For me, as a computer user, it really makes no difference how far away from each other the keys will be placed. The crucial thing is that I have the layout memorized and I can type mechanically without thinking. For me, this is the QWERTY layout. When it happened that I was forced to use the QWERTZ layout for a moment, it resulted with the latter Y in my texts replaced by Z and vice versa, and big troubles with typing many special characters, which I had to look for with my eyes around the whole keyboard. Whenever it is possible, when I am using a computer with a different keyboard layout set, I just switch it to the one I am used to. Then I can type without any problem even though the characters seen on the keys are different from those which I type using them.

Supposedly, it is more optimal for the typing process if the characters often repeating in words are close to each other in the keyboard. And they are some keyboard layouts designed with this thought in mind, for example the Dvorak keyboard layout. But... who uses Dvorak? Let's say you start using it. Then it will take very much time to you before you get so trained in it that it will make you type (minimally) faster than with the layout you are currently using. Until then, the typing will be much, much slower and very annoying.

So... I agree. QWERTY (the American/Polish layout) is exactly the same weird for some of you as the layouts you are using (QWERTZ, AZERTY and others) are for me.

By the way... Talking about this story about fonts jamming, I am not really sure this was the case in case of the QWERTZ layout. Because this layout comes from Germany, and TZ is quite a common combination of letters in German words...

I can't really see any reason why put the language-specific characters in the place of some other existing characters like {, }, [, ] in the code page instead of using the places kind of intended for that, to which you shifted those special characters (by the way, that was probably no longer ASCII, because it's a 7-bit code where there is the } sign on one of the last positions... you probably mean the extensions of ASCII, in which the 8th bit was added, which allowed using twice as much characters in general - and which existed and still exist in many different variations for different languages, the problem of which is now being solved by Unicode, although you still find those 8-bit code pages used in many places)... This is anyway processed by the computer, you don't have to think about it. Unless you are writing directly in the machine code, but I believe even in the early years of computers, people wrote programs in a kind of assembly language (on paper, of course) and then manually translated it to machine code. Someone doing those translations (or maybe already the one writing the program and probably putting the values in hexadecimal, so that it would be easily convertible to binary) would have the codes for the language-specific characters in mind anyway... And another thing is I don't think anyone bothered about using language-specific characters in computers in those times, when they were used only for scientific and industrial computation and it wasn't really important if the words in the print-out would contain the language-specific characters, or their bare Latin/English equivalents (another thing is how long "bytes" were they using, with 7 bits and ASCII you must indeed sacrifice some characters like brackets to include national characters). The first character encoding for the Polish language, for example, which is, at least, known to me (called Mazovia), was created in the mid-1980s, for a Polish microcomputer being an IBM PC clone.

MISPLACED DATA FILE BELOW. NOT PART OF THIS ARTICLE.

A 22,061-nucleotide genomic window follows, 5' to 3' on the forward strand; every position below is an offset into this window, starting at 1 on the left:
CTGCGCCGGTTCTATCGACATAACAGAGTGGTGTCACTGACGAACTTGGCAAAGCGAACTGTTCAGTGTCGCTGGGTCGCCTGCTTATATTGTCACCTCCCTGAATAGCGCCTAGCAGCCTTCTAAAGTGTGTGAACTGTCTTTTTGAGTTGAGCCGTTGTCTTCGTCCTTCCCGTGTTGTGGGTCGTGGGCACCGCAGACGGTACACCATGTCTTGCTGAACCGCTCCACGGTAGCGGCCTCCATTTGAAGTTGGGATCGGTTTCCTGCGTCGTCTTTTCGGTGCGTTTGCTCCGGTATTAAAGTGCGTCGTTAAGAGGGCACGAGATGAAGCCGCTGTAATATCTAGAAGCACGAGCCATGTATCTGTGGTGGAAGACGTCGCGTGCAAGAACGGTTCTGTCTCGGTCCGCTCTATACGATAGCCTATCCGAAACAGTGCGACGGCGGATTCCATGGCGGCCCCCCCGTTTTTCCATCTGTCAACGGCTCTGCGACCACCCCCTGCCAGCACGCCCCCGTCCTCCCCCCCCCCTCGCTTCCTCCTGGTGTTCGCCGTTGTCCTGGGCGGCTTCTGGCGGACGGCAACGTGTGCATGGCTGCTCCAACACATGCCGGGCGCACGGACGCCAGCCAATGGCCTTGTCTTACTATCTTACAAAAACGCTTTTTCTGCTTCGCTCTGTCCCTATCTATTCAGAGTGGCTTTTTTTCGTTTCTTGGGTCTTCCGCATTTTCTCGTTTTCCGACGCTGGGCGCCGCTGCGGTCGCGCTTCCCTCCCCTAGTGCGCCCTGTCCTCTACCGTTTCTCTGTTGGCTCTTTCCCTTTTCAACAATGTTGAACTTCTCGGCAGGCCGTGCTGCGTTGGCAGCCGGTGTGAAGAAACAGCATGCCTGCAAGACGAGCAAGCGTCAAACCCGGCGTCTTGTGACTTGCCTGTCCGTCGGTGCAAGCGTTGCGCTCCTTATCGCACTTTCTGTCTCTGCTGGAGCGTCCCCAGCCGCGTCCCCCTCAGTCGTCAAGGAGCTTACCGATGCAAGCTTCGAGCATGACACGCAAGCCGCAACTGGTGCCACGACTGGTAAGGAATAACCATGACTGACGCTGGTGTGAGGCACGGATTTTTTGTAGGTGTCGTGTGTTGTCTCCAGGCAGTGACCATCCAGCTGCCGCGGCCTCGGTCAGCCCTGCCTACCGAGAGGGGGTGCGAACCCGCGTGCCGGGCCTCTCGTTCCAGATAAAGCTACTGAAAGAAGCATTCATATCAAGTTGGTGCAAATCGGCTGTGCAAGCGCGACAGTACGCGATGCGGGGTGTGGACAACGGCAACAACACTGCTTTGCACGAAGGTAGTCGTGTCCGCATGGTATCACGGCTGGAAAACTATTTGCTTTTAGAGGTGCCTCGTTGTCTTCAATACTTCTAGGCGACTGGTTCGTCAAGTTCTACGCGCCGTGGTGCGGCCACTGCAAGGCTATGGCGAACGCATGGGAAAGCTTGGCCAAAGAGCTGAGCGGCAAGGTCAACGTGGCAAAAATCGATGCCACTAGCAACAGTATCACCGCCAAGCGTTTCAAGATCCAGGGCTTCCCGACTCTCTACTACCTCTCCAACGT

And, by the way, it was designed in quite a smart way, so that the Polish letters appeared in the places of characters from the original IBM PC encoding that looked more or less similarly, e.g. Ł was in the place of the pound symbol (which looks practically identically in handwriting).

Last edited by Kpc21; December 11th, 2017 at 01:59 AM.
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Old December 11th, 2017, 08:29 AM   #37620
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Quote:
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In general, all the commonly used keyboard layouts (at least those known to me, maybe for some alphabets it's different) were designed to make the keys for the characters that often appear one after another in the words of a language the layout was designed for as distant from each other as possible.
The question was more about the non-letter character positions than whether the system is QWERTY, AZERTY, QWERTZ or something else.

In the real world, many things are based on the history, not on the current capabilities. The keyboards are derived from IBM Selectric which was derived from Remington 1.

The same applies to a car, for instance. Its user interface is just ridiculous: A single joystick would be enough for driving. However, replacing the steering wheel, pedals and the gear stick with a joystick would ruin the compatibility.